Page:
Growing Up with an Alcoholic Parent: Shit You Wish You Could Have Talked About

Because AA for kids was a nightmare, I hope this makes you feel a little less alone.


1 . When you learn about the roles in an alcoholic family and catch yourself comparing you and your siblings to each stereotypical role.


2. Thinking your parent can’t be an alcoholic, because they don’t act like the alcoholics on TV do.

3. Wishing your parents would get a divorce so that the fighting would stop.

  • And then feeling horrible, because so many kids struggle with having separated parents (but it must be for the best sometimes, right?)

4. The first time you read a story from another child of an alcoholic and have to choke back tears. Or your stomach churns with simultaneous feelings of discomfort and…acceptance?

  • Subsequently wondering why you hadn’t read more stories like this until college, because your childhood self would have felt a lot more validated.


5. Repeating over and over: it could be worse, it could be worse, it could be worse.

  • When you desperately want to talk to someone about your home life, but don’t want to sound whiny.

6. Drawing the line on your alcoholic parent’s toxicity at the dinner table – name-calling, endless complaining on trivial matters, back-handed compliments, infuriating arrogance – and then feeling horrible for spurring another screaming match.

  • Or, being the one to just sit there and take it, and feeling horrible for that, too.

7. When someone tells you that your parent “wasn’t always like this.”

  • Why does that excuse them from being an ass? Why does that mean I have to either silence my opinions and my voice, or fight constantly?

8. Alternatively hearing, “they were so good to you when you were a baby! They would do anything for you.”

  • First of all, I’m not a baby anymore; I’m a grown adult with lasting damage from an emotionally distant parent. Of course I'm grateful they care about me, but it sure didn't feel that way when they only showed up to one varsity game, a couple beers deep.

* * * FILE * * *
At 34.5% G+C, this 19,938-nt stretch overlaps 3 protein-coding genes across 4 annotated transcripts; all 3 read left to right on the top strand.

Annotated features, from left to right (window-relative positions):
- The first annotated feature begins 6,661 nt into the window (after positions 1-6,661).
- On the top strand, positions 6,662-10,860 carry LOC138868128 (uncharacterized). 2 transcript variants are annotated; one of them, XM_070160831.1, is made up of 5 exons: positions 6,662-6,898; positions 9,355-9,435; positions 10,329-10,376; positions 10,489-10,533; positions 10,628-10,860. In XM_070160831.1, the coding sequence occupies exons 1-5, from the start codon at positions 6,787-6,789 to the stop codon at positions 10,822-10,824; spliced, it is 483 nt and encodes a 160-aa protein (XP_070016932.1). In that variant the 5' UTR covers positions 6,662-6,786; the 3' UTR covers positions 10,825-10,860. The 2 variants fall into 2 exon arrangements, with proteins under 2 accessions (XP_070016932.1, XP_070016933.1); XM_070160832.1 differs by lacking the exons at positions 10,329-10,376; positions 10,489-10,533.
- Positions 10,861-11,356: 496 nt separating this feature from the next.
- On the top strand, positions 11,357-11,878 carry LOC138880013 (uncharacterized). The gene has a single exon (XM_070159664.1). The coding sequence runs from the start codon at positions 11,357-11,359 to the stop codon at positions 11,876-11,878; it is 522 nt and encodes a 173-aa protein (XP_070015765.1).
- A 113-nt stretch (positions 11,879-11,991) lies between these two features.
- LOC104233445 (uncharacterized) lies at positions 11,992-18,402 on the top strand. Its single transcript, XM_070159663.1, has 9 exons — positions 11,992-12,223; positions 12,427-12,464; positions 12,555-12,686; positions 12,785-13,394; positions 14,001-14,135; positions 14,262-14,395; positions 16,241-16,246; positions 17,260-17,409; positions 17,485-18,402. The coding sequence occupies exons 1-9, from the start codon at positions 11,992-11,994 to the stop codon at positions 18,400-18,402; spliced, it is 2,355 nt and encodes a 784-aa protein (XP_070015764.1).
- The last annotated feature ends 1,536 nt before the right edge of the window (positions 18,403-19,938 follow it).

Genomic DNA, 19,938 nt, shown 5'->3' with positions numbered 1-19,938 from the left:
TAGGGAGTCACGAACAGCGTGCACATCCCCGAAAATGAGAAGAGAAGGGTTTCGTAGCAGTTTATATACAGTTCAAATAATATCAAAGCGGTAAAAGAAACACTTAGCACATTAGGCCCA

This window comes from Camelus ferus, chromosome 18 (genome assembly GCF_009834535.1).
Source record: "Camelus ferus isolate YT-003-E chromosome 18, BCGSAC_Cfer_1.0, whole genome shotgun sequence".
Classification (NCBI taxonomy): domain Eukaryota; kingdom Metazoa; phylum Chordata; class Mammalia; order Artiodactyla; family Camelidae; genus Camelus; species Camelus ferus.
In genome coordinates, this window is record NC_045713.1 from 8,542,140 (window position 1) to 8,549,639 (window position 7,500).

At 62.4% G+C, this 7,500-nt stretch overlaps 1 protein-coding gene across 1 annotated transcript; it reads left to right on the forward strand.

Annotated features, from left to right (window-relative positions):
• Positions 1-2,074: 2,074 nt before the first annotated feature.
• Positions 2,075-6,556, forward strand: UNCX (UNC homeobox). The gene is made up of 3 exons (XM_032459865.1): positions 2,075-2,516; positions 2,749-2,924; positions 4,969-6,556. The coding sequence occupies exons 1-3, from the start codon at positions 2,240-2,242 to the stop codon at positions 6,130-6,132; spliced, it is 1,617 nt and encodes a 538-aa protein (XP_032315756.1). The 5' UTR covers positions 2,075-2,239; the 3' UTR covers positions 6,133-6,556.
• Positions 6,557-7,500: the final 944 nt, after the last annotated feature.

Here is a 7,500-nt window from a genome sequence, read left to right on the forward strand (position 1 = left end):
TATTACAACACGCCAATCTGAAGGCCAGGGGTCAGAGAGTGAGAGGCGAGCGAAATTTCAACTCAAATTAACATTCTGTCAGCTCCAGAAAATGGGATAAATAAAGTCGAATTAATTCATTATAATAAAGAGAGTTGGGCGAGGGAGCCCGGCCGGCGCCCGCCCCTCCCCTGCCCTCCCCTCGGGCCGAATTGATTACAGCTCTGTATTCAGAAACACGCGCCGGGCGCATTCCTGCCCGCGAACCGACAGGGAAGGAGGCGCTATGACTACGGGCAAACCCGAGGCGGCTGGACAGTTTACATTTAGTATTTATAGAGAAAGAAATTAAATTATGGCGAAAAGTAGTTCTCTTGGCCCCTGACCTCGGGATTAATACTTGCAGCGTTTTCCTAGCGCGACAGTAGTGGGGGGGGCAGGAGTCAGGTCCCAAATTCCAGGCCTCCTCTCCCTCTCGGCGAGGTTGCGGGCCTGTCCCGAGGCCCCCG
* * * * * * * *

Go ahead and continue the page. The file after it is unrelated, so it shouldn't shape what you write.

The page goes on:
9. When you’re out for the third night in a row with your college friends, and you know that none of them are worried about forming an alcoholism habit – but you are.

10. When someone calls you out on being non-confrontational.

  • ...but you aren’t. You’re just selectively confrontational after years of fighting. After so much time spent holding onto anger for your parent, you know when to let things go.

11. When your friends or younger siblings think your parent is hilarious, but you know they’re just drunk. And you are far less entertained.


12. Feeling like an emotional support figure to the rest of your family, but having no one to support and understand you.

  • Someone might suggest going to AA for children of alcoholics, but that's about the worst thing your 12-year-old self could imagine.

13. When you break up with your first real boyfriend or girlfriend and realize that you can’t just stop loving someone, even when you know you should. Then feeling regret for ever having the nerve to ask one of your parents to leave the other as a confused and frustrated teen.

  • Even if your toxic parent caused you pain, your mom or dad still loved them and had a more complicated relationship than you could have imagined at 16. If it was that difficult to find the nerve to say goodbye to someone you love after a couple of years, imagine having spent half a lifetime together.

14. Coming to understand that alcoholism is a disease, and there is a person behind all that pain...

  • ...but not really knowing if you want to build up a relationship now that you're in your 20's. Is it worth it? Maybe your sister can forget the years of tension, but for you, it's a little more complicated.

15. When you find out a friend has gone through something similar, and immediately connect deeper than with people you’ve known for years.

  • And finding a dark sort of comfort in having someone to joke about your dysfunctional families with.


16. When you finally realize that just because something could be worse, doesn’t mean it isn’t a problem. You aren’t weak for letting alcoholism affect you. The disease has a way of ripping apart even families that are filled with love.

This is by no means a full comprehensive list; but it does include a lot of the moments I felt most impacted by, and things that made me feel less alone when I found other people who understood. Feel free to add anything in the comments, you never know who you could impact.


Addiction impacts millions of people in the U.S. alone, with 10% of American children living in homes with alcoholic parents, according to the National Institute on Alcohol Abuse and Alcoholism.

Every story is important. Your story is important. I truly hope you find the courage to open up to someone, whether it’s a friend or a teacher or a therapist. You might be surprised who you find a connection to.

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